In May of 2023, Georgina Pazcoguin left the company she had danced with for 20 years, New York City Ballet (NYCB). After a history-making career (she was the first Asian-American soloist, awarded the designation in 2013) with the esteemed company, Pazcoguin is taking some time to breathe, zoom out, but also tackle a big new project in a big new role. We caught up with her to hear how life is and what’s on the horizon.
How do you feel, now that you are a few months past your farewell performance with NYCB?
“That’s a wild transition. I’m trying to be very kind to myself. It still very much feels like I’m on an extended layoff. I’m just starting to take open class. I’m taking note of all the privileges I have given up in stepping away, but also looking at all the freedom I have for the first time in 20 years. I have September free, and I can actually go back to Europe. But I’m not retired. I’ve switched to saying I’ve graduated. I definitely plan to keep dancing for the foreseeable future. I am being very careful about choosing projects. I think the universe is telling me to take a step back and process the amazingness that is my 20-year career at City Ballet. I feel like this is a quiet moment for me. But, you’re stepping away on one’s own. It’s scary.”
New challenges are always scary, to a degree. Your first new challenge is coming on as a producer for the Broadway show, Here Lies Love. It’s a story about the former first lady of the Philippines. You yourself have Filipino heritage. What’s it like having a leadership role in a show about your heritage?
“My voice is welcomed. My voice is wanted, and my opinion is wanted. It’s fascinating, and I’m very much a student. I’m a first-time producer on Broadway, and I’m learning so much. It’s also really wonderful to reconnect with my heritage. It’s a Filipino show about Filipino history. It feels like all the work that I’ve done with Final Bow for Yellowface [the organization she founded with friend Phil Chan to increase Asian representation in the performing arts] and my entire existence at New York City Ballet has led to this moment.”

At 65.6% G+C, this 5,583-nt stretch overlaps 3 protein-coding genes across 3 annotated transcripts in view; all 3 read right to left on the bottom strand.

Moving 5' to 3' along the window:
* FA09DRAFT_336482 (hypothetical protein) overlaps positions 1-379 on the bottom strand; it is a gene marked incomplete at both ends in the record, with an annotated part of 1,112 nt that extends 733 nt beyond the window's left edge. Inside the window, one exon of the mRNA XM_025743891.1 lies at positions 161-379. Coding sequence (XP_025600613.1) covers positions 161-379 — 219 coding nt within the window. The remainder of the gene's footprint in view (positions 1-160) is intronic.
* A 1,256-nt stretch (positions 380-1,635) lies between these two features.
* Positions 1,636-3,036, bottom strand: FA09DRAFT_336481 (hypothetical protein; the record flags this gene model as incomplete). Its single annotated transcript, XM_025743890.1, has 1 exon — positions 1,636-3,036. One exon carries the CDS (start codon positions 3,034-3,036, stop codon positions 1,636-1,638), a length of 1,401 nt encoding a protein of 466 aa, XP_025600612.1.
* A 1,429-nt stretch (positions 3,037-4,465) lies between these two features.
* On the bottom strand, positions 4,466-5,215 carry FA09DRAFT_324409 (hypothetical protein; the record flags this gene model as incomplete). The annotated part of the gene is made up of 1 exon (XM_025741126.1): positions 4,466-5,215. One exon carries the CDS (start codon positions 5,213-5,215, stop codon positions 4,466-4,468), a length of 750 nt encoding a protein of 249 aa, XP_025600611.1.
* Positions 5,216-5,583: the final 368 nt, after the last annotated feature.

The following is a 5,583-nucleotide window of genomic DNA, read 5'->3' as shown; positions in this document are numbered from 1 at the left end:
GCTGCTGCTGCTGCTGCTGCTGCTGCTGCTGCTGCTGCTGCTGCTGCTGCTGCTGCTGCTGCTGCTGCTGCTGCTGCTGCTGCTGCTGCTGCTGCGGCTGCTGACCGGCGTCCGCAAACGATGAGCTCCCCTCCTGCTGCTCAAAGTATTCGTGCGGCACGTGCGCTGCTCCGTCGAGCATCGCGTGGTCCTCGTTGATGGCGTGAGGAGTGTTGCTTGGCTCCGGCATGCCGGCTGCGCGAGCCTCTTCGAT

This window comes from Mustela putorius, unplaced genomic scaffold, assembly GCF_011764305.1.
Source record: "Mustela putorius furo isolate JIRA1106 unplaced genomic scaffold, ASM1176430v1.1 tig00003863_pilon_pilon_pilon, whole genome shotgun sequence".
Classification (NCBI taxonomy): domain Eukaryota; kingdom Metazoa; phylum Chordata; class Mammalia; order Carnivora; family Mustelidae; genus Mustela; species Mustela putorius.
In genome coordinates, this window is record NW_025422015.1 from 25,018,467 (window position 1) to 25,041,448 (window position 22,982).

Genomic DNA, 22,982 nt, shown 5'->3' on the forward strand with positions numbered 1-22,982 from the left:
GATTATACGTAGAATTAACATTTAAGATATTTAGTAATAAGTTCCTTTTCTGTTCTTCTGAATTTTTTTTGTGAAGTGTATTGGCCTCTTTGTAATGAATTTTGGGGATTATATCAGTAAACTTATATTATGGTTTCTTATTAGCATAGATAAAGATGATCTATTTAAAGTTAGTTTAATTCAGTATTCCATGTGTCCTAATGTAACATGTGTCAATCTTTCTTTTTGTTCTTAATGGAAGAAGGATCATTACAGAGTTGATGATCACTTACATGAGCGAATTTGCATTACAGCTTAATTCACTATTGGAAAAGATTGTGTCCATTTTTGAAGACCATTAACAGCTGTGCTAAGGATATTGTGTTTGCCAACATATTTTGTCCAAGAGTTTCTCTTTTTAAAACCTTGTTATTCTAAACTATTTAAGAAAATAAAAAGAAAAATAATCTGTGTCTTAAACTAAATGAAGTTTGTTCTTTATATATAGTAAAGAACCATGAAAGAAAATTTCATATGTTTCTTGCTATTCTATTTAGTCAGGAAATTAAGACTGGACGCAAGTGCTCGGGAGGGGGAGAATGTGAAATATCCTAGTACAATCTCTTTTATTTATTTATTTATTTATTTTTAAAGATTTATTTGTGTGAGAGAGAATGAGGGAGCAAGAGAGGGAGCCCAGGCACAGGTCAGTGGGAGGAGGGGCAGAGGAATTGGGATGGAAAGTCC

Here Lies Love existed for a decade before making it to Broadway. Are there any changes to the show from when it first premiered to the version opening now?
“The significant change is that society has changed. We can honor tradition and we can honor pieces of art, but we can also adapt them for an audience today. I can only speak to what the show is now, and I fully stand behind what the show is now. For me to give all this time and sweat equity into it, it means something to me passionately. In a sense, I may have stepped away from a community that I knew. But in return, my world has expanded so much in a new community. I’m trying to be grateful and to be present. And I have gratitude for that, even though it’s an uncomfortable place to be. It’s just all brand new.”
How do you see yourself evolving as an artist in general?
“My art is getting better. My acting is getting better. My dancing, when I am in class, is getting more expressive and better. I’m dropping the weight I had held about other people’s opinions about me. Those power structures don’t affect me. We just need to re-examine those power structures. For me to grow as an artist, it took the courage to say, ‘Thank you so much, I have to leave the nest.'”
Here Lies Love opened on Broadway this July, and you can follow with everything Pazcoguin is up to via her Instagram: @georgina_pazcoguin.
By Emily Sarkissian of Dance Informa.